RIM mulls licensing BlackBerry 10 to rival device makers


Research In Motion (NASDAQ:RIMM) admitted it cannot effectively compete against larger mobile device manufacturers and said it is considering a move to license its forthcoming BlackBerry 10 operating system  to those same rivals.

"We don't have the economy of scale to compete against the guys who crank out 60 handsets a year," RIM CEO Thorstein Heins told The Telegraph. "We have to differentiate and have a focused platform. To deliver BB10 we may need to look at licensing it to someone who can do this at a way better cost proposition than I can do it. There's different options we could do that we're currently investigating."

Heins stated RIM is still considering its options, adding "it's way too early to get into any details." However, he said "You could think about us building a reference system, and then basically licensing that reference design, have others build the hardware around it--either it's a BlackBerry or it's something else being built on the BlackBerry platform... We have to also model this from a finance perspective .... Either we do it ourselves or we do it with a partner. But we will not abandon the subscriber base."

RIM shipped 8.5 million BlackBerry smartphones in the second quarter of 2012, down from 12.5 million a year earlier according to data issued earlier this week by independent analyst firm Canalys. BlackBerry now powers just 5.4 percent of the global smartphone market, compared to 11.6 percent in the second quarter of 2011; by comparison, Google's (NASDAQ:GOOG) Android operating system boasts a worldwide market share of 68.1 percent, up from 47.6 percent a year ago, followed by Apple's (NASDAQ:AAPL) iOS at 16.4 percent.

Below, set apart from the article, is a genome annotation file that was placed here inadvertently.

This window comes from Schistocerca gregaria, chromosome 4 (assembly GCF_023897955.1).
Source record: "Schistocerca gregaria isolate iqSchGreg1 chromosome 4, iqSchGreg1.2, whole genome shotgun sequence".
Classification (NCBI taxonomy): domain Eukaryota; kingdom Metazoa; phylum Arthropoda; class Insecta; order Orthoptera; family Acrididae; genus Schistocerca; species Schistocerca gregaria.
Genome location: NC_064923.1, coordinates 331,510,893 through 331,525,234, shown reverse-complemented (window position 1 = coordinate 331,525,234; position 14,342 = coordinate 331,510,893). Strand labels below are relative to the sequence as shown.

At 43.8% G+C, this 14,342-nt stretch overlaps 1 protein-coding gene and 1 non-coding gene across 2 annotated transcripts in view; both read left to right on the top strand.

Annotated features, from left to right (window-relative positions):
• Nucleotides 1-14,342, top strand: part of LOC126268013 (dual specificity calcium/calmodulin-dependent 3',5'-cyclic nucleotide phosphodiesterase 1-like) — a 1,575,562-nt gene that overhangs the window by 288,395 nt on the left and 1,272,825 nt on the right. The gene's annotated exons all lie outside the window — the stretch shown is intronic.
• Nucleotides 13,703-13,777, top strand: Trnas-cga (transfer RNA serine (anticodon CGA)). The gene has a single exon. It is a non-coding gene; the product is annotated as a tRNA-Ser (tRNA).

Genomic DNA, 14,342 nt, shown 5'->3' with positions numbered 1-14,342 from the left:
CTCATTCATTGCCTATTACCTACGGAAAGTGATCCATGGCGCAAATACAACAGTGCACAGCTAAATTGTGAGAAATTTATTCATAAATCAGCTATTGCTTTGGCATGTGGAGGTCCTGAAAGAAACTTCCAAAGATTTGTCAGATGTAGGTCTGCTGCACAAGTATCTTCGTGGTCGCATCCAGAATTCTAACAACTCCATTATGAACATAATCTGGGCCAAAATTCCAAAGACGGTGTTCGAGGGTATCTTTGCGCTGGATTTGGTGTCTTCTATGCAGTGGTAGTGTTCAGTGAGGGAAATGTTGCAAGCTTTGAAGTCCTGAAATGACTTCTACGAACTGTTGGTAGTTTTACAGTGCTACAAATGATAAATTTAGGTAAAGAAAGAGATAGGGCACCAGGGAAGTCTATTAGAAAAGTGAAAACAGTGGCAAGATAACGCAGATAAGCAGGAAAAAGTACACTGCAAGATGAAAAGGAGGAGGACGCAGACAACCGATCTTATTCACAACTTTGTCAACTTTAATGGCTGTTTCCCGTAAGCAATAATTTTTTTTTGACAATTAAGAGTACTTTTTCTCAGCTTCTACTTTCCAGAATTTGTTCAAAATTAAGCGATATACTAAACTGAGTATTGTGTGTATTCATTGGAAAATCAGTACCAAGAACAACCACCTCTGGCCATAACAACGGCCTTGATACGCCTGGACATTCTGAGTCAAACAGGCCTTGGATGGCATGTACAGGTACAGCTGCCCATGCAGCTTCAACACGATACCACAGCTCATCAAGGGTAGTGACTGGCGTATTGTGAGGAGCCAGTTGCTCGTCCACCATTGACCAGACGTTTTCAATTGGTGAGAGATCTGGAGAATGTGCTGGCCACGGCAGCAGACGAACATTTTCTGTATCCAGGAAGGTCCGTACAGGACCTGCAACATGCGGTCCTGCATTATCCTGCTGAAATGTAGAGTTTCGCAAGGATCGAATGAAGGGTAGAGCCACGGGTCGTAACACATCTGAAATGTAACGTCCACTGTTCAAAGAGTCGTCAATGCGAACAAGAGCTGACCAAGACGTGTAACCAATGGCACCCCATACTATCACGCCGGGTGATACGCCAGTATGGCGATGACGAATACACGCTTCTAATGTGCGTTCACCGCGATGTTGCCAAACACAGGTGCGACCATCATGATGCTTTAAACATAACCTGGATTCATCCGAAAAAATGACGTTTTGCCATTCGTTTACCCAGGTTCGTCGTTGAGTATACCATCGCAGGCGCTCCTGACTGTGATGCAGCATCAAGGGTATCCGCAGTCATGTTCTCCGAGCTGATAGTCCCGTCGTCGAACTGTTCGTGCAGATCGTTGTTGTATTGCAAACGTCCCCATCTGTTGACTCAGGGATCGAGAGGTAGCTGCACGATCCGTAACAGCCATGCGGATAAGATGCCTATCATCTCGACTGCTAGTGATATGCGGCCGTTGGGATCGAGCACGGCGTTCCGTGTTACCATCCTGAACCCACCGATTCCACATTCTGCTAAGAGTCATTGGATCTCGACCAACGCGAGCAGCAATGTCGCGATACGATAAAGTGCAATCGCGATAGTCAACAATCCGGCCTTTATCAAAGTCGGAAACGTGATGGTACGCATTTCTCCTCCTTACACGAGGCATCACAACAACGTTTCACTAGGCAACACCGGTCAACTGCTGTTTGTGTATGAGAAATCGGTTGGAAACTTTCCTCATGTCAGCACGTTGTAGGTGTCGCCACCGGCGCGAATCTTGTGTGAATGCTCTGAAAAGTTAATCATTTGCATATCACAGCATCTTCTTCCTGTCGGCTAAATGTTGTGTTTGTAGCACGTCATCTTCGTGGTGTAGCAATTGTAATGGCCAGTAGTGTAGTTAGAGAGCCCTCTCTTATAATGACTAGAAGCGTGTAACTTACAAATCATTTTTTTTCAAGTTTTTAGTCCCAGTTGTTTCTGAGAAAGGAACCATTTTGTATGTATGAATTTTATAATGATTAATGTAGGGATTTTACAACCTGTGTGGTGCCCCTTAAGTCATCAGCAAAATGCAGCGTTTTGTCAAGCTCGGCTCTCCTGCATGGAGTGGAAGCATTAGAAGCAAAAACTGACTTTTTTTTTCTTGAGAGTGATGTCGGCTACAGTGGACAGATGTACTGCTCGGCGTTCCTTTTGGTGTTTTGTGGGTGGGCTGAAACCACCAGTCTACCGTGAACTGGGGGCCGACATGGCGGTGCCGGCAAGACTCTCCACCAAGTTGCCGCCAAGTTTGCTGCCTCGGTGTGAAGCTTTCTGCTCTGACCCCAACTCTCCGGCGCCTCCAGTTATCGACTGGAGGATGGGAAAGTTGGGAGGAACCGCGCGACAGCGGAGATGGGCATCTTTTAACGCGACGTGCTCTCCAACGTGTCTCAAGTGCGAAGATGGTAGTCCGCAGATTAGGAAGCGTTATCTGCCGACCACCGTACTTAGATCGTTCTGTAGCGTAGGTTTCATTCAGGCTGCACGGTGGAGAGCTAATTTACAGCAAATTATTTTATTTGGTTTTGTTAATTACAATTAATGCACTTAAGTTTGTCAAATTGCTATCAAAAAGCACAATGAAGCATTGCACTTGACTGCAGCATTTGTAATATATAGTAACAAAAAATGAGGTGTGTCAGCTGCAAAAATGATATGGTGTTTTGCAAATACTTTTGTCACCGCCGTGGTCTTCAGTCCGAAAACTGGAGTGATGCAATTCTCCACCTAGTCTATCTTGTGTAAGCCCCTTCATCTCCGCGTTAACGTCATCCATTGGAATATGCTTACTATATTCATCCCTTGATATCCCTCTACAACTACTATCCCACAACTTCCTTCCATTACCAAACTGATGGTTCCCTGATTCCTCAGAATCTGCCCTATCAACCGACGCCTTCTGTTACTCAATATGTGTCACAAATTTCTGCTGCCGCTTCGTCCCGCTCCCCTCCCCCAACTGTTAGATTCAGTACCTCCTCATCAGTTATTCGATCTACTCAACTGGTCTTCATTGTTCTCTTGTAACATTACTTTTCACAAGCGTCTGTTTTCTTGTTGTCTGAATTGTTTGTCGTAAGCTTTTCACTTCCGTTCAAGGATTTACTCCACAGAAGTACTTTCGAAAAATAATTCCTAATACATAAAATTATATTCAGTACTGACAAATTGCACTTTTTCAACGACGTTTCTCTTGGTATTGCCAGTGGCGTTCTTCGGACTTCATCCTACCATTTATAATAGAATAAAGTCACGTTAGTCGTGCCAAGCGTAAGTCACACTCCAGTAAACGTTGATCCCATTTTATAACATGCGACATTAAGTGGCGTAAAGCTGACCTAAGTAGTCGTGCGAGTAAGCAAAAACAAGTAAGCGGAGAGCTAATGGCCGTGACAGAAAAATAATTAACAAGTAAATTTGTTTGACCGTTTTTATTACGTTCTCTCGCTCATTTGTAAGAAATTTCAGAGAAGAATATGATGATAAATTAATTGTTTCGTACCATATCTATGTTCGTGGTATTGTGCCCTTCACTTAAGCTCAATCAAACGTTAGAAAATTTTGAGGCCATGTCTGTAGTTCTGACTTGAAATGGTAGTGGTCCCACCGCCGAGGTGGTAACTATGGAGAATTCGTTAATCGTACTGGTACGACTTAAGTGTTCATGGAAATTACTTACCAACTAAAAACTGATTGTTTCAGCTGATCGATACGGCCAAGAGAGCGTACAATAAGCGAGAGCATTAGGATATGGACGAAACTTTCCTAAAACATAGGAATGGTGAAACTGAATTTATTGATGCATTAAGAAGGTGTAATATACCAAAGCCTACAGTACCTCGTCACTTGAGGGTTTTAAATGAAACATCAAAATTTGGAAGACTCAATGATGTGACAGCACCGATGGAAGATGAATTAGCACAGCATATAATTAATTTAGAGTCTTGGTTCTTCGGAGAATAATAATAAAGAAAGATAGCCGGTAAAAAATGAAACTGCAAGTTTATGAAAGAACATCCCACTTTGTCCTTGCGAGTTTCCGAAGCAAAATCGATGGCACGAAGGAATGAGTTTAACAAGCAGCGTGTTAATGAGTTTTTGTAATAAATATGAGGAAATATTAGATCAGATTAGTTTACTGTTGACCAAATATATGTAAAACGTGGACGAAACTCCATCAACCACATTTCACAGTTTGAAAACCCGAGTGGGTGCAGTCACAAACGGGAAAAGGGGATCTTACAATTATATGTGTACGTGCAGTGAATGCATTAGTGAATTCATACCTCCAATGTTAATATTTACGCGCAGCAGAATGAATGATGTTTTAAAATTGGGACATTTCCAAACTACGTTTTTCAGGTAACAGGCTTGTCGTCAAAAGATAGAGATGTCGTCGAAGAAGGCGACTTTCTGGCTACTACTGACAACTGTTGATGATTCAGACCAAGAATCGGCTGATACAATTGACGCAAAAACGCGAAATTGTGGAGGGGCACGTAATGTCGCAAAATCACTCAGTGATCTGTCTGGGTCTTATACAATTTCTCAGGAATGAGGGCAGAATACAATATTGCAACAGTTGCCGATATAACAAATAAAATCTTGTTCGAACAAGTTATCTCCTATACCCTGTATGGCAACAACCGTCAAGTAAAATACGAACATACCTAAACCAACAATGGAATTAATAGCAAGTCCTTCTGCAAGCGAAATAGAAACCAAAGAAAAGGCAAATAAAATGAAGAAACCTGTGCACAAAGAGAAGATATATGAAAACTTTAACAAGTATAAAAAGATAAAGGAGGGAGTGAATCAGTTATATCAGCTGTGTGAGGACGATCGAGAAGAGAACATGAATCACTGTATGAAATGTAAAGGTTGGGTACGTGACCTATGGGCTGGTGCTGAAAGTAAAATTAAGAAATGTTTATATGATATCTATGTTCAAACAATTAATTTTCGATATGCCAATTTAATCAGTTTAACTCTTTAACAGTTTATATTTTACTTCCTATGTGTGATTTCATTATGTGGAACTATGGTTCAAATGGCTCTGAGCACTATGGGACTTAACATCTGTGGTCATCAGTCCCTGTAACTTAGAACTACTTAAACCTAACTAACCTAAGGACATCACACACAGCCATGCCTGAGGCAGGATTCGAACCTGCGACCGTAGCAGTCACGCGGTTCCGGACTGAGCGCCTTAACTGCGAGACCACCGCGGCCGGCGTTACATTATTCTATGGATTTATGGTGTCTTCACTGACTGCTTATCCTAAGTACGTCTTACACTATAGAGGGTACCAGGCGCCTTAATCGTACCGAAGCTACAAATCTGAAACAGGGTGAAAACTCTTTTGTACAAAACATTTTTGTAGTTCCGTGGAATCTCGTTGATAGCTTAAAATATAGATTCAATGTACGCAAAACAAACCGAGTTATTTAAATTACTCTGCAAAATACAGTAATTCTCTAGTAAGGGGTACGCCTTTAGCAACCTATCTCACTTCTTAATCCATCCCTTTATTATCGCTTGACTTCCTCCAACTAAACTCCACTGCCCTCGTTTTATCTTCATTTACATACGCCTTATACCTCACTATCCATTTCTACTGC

Heins nevertheless maintains that the BlackBerry ecosystem is "not in a trough," blaming RIM's struggles on the migration to BlackBerry 10, expected to launch in early 2013. "We know that BlackBerry OS7 was a great platform, but it would not carry us to where we wanted to be tomorrow, with the full mobile computing experience," he said. "We don't have the resources like a Microsoft (NASDAQ:MSFT). We have to place one bet and make it right--we don't want to go for an intermediate step. It comes out in the first quarter and I think a lot of people are going to be surprised." Heins added that BlackBerry 10 represents a "once-in-a-decade change that will see us through the next ten years."

For more:
- read this Telegraph article

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